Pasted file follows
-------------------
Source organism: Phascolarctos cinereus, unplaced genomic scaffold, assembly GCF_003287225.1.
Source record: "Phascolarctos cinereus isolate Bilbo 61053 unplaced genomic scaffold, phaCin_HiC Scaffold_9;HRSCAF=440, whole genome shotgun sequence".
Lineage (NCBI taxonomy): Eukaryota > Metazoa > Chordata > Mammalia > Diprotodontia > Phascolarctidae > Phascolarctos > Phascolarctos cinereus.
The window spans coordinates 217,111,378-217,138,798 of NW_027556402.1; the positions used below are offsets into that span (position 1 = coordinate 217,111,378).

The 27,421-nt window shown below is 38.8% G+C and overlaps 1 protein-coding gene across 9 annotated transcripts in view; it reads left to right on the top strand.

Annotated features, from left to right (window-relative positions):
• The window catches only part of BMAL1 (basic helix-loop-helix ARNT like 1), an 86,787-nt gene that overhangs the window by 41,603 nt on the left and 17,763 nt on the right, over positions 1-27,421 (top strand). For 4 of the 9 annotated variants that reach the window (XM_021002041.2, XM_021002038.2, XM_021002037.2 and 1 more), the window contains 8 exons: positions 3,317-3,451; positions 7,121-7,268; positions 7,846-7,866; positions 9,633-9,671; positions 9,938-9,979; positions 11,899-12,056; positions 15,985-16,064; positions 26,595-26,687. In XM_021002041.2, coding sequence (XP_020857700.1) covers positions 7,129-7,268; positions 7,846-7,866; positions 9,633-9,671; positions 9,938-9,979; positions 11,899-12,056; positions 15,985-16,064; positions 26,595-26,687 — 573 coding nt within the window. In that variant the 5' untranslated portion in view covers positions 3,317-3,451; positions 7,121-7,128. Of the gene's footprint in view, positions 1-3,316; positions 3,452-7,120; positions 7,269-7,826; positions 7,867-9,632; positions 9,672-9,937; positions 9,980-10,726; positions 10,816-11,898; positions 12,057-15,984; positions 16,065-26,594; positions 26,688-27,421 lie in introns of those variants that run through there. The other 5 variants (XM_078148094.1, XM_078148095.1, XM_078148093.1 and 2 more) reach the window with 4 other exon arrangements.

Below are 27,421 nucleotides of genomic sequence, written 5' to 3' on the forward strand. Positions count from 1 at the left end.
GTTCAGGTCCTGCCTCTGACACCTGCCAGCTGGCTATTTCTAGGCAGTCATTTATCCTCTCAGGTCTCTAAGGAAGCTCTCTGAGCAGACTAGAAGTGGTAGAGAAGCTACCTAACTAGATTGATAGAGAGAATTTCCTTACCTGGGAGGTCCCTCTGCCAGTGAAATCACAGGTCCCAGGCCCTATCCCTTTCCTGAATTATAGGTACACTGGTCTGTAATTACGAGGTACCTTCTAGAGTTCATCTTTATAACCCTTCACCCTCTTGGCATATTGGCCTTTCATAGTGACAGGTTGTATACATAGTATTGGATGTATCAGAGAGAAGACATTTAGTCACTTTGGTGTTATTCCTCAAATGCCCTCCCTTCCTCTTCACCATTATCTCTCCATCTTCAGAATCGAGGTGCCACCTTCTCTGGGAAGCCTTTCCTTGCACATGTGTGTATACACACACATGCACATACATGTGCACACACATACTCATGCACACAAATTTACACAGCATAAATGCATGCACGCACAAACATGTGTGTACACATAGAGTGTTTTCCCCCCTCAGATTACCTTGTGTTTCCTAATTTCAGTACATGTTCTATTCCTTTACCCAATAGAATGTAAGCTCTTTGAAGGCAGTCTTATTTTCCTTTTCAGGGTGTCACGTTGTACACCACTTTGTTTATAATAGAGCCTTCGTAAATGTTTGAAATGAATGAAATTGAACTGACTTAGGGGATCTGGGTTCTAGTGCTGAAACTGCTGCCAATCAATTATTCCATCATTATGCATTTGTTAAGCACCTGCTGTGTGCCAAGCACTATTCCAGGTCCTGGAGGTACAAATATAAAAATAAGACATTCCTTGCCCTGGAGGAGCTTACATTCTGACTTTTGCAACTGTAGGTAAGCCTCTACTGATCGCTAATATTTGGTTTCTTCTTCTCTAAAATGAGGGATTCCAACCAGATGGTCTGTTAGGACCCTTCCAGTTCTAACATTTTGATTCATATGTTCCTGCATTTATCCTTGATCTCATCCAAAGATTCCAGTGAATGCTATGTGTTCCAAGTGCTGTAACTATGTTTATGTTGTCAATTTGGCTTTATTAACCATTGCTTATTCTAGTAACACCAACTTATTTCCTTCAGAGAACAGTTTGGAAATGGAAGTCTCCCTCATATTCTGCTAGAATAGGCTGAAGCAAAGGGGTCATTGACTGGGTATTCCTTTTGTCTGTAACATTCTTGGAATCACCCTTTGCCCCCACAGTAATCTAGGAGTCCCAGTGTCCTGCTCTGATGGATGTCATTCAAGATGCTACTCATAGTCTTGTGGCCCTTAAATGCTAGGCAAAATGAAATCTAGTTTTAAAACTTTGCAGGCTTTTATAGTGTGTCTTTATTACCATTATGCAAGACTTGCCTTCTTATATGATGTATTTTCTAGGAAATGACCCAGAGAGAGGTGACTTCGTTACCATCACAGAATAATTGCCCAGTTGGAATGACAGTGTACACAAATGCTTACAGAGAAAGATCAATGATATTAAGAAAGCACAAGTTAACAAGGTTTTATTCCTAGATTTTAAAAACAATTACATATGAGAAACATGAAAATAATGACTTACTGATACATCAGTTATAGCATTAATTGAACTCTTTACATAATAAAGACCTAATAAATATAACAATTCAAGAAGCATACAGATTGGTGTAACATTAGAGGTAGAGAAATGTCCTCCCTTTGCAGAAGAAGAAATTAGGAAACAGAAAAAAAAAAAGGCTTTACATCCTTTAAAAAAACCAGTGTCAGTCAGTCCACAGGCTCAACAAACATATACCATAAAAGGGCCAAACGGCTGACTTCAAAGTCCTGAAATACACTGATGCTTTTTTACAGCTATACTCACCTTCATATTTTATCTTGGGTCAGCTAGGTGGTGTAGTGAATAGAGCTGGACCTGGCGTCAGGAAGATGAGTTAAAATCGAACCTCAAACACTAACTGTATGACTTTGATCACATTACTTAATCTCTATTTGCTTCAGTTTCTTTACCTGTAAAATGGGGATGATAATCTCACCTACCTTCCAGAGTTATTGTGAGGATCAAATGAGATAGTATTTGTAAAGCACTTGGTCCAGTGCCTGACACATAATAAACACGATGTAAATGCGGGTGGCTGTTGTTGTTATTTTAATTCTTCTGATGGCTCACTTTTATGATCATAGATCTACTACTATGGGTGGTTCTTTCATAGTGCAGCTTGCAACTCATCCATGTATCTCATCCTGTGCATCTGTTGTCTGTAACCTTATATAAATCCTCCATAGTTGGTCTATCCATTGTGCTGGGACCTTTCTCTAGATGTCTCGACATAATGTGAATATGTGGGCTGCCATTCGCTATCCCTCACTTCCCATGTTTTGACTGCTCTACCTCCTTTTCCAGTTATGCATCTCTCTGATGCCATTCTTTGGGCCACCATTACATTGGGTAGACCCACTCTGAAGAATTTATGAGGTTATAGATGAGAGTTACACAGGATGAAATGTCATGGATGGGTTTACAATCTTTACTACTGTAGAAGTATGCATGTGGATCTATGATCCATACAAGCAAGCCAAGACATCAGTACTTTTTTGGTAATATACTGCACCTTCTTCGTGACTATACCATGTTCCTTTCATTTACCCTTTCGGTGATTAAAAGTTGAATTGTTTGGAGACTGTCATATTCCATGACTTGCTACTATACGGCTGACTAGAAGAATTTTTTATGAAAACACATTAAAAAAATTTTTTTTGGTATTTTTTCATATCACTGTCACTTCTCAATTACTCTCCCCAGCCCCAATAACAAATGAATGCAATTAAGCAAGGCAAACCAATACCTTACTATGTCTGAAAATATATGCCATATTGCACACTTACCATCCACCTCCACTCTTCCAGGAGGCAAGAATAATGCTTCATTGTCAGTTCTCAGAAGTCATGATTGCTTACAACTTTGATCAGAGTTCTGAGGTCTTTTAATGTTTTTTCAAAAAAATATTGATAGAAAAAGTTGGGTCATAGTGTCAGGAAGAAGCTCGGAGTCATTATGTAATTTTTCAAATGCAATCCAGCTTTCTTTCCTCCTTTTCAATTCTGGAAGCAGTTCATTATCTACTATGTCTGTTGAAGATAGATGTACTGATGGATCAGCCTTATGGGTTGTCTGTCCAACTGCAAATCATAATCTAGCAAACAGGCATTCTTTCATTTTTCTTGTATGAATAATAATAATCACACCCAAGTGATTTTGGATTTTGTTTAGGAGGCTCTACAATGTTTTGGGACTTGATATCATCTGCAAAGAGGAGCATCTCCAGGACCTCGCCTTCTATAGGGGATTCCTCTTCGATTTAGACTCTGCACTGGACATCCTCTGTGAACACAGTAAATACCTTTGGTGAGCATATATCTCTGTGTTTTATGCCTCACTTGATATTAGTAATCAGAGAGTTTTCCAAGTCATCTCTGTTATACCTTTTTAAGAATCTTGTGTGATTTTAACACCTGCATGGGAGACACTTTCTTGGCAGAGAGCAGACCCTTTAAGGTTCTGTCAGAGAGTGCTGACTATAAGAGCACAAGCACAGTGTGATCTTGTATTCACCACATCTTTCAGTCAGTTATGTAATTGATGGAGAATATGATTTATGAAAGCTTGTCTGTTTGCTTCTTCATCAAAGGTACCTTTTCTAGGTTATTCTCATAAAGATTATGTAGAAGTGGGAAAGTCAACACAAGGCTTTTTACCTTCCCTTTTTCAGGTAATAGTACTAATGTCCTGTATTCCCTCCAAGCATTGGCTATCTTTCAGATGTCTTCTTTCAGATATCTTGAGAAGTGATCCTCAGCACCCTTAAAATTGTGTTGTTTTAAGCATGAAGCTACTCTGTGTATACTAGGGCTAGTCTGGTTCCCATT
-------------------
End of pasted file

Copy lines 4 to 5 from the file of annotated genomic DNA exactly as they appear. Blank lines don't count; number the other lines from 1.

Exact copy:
The window spans coordinates 217,111,378-217,138,798 of NW_027556402.1; the positions used below are offsets into that span (position 1 = coordinate 217,111,378).

The 27,421-nt window shown below is 38.8% G+C and overlaps 1 protein-coding gene across 9 annotated transcripts in view; it reads left to right on the top strand.